education in the Philippines

DepEd allows more schools to hold face-to-face classes

Bonz Magsambol
DepEd allows more schools to hold face-to-face classes

60 students from Kinder to Grade 3 attend the pilot test of face-to-face classes at the Aurora A. Quezon Elementary School in Manila on December 6, 2021.

Rappler

The Department of Education says that 304 public schools are located in Alert Level 2 areas, where face-to-face classes are allowed for basic education students
DepEd allows more schools to hold face-to-face classes

MANILA, Philippines – The Department of Education (DepEd) said on Wednesday, February 2, that it has authorized its regional units to start the “progressive expansion phase” of limited face-to-face classes following the approval of President Rodrigo Duterte.

The DepEd said that its regional directors have submitted a list of 6,686 schools nationwide that have passed the School Safety Assessment Tool (SSAT).

Of the list of schools identified, 304 public schools are located in Alert Level 2 areas, where face-to-face classes are allowed for basic education students.

  • Metro Manila (118 schools) – The 28 schools that started in-person classes for a pilot run last December 2021 will resume face-to-face instructions on February, while the schools for the expansion phase would also start on that date.
  • Cagayan Valley (12 schools) – The 12 schools in Batanes are still securing approval from their respective local government units. If they get approved, face-to-face classes in Batanes will start within February 7 to 11.
  • Central Luzon (106 schools) – The 106 schools are in four schools division offices in Bulacan and they will start face-to-face classes on February 21.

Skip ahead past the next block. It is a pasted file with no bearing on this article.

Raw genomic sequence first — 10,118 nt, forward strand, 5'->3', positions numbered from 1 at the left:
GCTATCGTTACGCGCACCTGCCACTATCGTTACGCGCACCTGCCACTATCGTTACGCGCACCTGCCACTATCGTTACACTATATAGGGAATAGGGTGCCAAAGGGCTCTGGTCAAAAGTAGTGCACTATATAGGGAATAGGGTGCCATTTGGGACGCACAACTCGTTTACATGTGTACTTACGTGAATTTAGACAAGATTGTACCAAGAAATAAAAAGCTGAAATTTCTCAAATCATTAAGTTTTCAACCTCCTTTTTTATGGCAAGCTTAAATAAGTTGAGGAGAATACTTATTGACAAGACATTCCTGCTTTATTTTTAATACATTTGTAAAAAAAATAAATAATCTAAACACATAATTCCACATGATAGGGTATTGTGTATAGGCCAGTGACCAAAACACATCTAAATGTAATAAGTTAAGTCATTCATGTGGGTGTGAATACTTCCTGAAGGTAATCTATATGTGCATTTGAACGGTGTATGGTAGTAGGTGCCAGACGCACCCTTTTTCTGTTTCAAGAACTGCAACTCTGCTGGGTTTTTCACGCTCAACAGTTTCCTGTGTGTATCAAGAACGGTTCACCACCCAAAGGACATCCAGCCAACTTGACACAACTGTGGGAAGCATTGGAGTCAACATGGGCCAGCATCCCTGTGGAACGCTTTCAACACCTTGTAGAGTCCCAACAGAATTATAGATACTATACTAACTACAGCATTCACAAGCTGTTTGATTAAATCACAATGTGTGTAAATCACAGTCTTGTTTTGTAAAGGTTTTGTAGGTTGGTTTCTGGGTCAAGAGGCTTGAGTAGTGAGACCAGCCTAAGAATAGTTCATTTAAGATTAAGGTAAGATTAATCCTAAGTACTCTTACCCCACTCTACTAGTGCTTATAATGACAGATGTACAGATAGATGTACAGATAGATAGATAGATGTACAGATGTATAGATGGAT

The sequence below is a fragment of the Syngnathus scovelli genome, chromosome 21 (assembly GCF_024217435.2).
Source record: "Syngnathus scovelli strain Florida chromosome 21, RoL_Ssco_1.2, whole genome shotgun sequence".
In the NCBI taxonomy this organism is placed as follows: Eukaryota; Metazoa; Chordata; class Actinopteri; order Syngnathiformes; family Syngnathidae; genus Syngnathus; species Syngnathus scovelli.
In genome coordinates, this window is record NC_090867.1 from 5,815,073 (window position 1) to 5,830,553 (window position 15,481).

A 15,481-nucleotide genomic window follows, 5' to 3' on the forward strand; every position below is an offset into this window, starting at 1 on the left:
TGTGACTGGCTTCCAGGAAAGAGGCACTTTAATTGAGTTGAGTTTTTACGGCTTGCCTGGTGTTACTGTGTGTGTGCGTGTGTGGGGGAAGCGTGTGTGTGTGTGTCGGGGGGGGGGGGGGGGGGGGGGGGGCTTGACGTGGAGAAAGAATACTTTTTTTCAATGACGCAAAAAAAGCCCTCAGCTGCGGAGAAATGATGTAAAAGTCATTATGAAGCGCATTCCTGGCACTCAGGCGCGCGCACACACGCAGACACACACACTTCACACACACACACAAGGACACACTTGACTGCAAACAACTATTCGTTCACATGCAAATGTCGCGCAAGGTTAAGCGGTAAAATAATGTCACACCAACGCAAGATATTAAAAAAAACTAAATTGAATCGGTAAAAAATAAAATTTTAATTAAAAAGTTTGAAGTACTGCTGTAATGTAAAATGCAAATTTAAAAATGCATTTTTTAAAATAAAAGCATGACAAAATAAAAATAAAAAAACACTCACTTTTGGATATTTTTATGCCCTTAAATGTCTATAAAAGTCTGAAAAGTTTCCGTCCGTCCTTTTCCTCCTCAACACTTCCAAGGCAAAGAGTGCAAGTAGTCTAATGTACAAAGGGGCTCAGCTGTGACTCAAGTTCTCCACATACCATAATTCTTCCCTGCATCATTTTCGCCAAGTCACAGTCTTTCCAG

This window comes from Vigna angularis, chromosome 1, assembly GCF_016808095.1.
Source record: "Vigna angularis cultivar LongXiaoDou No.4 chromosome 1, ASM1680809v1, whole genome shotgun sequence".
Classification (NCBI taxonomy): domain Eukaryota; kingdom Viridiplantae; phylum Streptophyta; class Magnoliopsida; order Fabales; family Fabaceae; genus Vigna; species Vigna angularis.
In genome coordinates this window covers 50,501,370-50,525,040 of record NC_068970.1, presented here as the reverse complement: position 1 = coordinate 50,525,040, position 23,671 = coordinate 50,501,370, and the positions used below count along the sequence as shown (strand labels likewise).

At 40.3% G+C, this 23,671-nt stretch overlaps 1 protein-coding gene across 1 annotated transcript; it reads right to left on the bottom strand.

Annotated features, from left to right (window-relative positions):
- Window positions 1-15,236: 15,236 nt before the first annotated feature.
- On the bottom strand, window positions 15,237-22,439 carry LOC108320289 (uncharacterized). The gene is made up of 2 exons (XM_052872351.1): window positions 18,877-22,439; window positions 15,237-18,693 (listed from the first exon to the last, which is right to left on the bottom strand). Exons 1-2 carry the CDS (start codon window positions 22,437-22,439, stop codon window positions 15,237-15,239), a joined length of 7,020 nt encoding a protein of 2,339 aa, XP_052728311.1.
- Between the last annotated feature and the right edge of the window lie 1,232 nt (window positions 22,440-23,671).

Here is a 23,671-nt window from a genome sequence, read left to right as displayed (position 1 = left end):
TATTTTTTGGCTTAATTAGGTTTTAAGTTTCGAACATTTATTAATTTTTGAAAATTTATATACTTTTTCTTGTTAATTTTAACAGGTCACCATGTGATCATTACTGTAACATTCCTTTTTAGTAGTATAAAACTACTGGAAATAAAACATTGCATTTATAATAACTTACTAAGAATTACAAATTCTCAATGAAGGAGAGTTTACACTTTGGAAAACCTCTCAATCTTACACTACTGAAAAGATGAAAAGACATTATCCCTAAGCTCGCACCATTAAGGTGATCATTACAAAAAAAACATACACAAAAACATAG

• Calabarzon (57 schools) – A total of 21 schools in Rizal and 36 schools in Cavite, both under Alert Level 2, are set to join the expanded phase of limited face-to-face classes. These schools have complied with the requirements of the SSAT and are now in the process of securing approval from their LGUs. Expanded face-to-face classes will start on February 14.
  • Eastern Visayas (16 schools) – Three schools in Southern Leyte will start classes on February 7, while seven schools in Maasin City and six schools in Biliran City will kick off on February 14.

“This list will progressively increase as the rest of the schools are able to address their respective SSAT gaps,” the DepEd said.

The DepEd has yet to provide the list of the schools. Rappler will update this story once we receive more information.

“As of today, no face-to-face classes are ongoing because the schools are on their mid-year break for February 2-5 under SY 2021-2022 Calendar,” the agency said.

“The rest of the regions, as well as divisions in the above regions outside of those already under Alert Level 2, are continuing their preparations for the expanded phase of face-to-face classes in anticipation of improvement in the COVID-19 Alert Level in their respective areas,” the DepEd added.

The expansion phase is the second stage of the Philippines’ three-way plan to reopen schools for face-to-face classes after almost two years of closures due to the pandemic. The first phase or the pilot run lasted for a month from November to December in 2021 and was participated by 287 public and private schools.

Under the expansion phase, schools may already include other grade levels based on their capacity. For the pilot run, select grade levels were only allowed – kindergarten, grades 1 to 3, and senior high school. (READ: What we know so far: Pilot run of limited face-to-face classes in PH)

The Philippines, one of the most virus-hit countries in Asia, was the last country in the world to reopen schools for in-person classes since the World Health Organization declared a pandemic in March 2020.

DepEd allows more schools to hold face-to-face classes

– Rappler.com

5 ways the Philippines can prepare its schools for health crises in 2022

5 ways the Philippines can prepare its schools for health crises in 2022

Bonz Magsambol

Bonz Magsambol is a multimedia reporter for Rappler, covering health, education, and social welfare. He first joined Rappler as a social media producer in 2016.